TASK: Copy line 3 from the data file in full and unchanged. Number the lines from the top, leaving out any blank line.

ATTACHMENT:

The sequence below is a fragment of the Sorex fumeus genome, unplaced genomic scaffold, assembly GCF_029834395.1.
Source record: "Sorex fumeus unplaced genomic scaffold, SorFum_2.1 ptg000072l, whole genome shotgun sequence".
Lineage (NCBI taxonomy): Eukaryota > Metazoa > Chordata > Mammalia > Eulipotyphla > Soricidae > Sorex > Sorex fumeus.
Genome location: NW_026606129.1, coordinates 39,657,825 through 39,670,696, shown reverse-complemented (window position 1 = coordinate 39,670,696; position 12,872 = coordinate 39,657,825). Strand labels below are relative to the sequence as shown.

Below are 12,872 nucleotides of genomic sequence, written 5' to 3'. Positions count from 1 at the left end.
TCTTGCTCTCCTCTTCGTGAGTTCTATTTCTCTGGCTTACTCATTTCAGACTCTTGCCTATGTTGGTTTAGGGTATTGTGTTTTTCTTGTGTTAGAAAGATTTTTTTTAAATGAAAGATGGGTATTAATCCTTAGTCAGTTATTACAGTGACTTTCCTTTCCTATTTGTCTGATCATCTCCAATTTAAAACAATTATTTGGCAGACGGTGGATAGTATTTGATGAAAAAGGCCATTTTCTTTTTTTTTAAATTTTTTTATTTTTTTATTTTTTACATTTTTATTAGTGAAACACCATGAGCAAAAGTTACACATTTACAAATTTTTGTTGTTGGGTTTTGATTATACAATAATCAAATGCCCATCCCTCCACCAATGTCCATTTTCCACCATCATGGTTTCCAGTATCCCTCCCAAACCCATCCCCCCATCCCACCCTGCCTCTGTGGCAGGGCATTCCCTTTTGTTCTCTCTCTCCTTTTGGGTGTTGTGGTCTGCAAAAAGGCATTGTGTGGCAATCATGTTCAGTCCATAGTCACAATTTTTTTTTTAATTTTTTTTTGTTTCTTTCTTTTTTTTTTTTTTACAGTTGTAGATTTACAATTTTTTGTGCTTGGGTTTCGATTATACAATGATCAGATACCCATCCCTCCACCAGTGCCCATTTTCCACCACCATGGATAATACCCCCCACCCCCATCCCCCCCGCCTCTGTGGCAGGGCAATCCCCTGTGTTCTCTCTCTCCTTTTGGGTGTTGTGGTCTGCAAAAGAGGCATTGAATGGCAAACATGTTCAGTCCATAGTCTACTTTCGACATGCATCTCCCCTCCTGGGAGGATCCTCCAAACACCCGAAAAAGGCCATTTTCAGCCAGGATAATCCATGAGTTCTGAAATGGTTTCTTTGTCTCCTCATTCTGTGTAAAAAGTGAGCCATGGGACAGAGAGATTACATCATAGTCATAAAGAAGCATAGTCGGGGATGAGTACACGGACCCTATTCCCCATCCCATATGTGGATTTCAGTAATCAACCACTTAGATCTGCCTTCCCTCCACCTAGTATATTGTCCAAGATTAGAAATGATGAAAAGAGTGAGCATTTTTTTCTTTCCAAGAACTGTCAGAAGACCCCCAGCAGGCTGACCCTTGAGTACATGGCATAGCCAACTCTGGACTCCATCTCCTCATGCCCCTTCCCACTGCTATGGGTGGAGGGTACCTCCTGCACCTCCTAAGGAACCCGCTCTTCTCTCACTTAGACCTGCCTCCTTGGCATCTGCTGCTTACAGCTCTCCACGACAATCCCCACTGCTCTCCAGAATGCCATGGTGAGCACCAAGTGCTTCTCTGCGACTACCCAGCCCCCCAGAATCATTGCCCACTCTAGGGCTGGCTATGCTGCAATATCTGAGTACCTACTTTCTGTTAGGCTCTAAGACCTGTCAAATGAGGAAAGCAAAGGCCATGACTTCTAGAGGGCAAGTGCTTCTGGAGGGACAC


Lineage (NCBI taxonomy): Eukaryota > Metazoa > Chordata > Mammalia > Eulipotyphla > Soricidae > Sorex > Sorex fumeus.